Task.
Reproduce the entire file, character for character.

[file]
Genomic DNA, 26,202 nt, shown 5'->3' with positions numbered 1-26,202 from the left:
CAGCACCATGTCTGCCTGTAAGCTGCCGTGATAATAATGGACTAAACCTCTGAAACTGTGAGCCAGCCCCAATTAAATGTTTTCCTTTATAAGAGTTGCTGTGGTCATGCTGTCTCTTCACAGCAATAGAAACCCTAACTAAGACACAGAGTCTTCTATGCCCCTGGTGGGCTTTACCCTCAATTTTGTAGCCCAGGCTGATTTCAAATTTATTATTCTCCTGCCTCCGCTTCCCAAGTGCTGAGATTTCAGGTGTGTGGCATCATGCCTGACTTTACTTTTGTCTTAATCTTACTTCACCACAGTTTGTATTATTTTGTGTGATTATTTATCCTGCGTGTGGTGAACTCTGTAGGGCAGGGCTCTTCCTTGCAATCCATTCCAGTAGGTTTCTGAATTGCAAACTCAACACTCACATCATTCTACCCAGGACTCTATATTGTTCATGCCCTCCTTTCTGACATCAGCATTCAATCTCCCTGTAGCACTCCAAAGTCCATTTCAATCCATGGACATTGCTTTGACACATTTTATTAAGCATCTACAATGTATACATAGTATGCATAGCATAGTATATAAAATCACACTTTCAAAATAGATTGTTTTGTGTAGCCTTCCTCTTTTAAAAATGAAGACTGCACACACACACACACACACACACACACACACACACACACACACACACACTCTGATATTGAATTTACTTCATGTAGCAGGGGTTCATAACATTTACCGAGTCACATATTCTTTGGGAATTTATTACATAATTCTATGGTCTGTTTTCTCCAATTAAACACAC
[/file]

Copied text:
Genomic DNA, 26,202 nt, shown 5'->3' with positions numbered 1-26,202 from the left:
CAGCACCATGTCTGCCTGTAAGCTGCCGTGATAATAATGGACTAAACCTCTGAAACTGTGAGCCAGCCCCAATTAAATGTTTTCCTTTATAAGAGTTGCTGTGGTCATGCTGTCTCTTCACAGCAATAGAAACCCTAACTAAGACACAGAGTCTTCTATGCCCCTGGTGGGCTTTACCCTCAATTTTGTAGCCCAGGCTGATTTCAAATTTATTATTCTCCTGCCTCCGCTTCCCAAGTGCTGAGATTTCAGGTGTGTGGCATCATGCCTGACTTTACTTTTGTCTTAATCTTACTTCACCACAGTTTGTATTATTTTGTGTGATTATTTATCCTGCGTGTGGTGAACTCTGTAGGGCAGGGCTCTTCCTTGCAATCCATTCCAGTAGGTTTCTGAATTGCAAACTCAACACTCACATCATTCTACCCAGGACTCTATATTGTTCATGCCCTCCTTTCTGACATCAGCATTCAATCTCCCTGTAGCACTCCAAAGTCCATTTCAATCCATGGACATTGCTTTGACACATTTTATTAAGCATCTACAATGTATACATAGTATGCATAGCATAGTATATAAAATCACACTTTCAAAATAGATTGTTTTGTGTAGCCTTCCTCTTTTAAAAATGAAGACTGCACACACACACACACACACACACACACACACACACACACACACACACACTCTGATATTGAATTTACTTCATGTAGCAGGGGTTCATAACATTTACCGAGTCACATATTCTTTGGGAATTTATTACATAATTCTATGGTCTGTTTTCTCCAATTAAACACAC